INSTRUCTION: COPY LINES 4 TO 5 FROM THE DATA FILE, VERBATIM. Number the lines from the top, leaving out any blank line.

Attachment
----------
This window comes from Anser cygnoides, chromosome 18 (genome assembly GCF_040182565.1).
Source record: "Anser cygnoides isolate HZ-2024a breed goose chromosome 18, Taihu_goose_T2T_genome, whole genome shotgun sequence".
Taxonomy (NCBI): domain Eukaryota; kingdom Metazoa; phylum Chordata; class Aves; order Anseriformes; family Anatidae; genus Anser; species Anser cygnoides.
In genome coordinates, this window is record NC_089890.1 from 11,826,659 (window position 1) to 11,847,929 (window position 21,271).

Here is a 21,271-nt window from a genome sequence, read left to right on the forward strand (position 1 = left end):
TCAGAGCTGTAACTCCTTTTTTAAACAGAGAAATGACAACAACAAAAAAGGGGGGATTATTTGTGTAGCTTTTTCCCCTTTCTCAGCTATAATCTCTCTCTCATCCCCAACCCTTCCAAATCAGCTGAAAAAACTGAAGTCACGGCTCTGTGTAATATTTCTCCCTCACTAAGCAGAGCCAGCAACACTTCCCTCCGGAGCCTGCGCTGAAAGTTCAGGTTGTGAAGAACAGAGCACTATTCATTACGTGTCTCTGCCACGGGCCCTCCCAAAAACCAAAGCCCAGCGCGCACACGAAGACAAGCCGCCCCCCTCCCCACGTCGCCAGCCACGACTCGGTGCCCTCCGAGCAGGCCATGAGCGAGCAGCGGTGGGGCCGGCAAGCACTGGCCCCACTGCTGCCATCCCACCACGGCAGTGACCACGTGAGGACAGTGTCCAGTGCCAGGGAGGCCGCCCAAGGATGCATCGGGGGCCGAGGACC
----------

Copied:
In genome coordinates, this window is record NC_089890.1 from 11,826,659 (window position 1) to 11,847,929 (window position 21,271).

Here is a 21,271-nt window from a genome sequence, read left to right on the forward strand (position 1 = left end):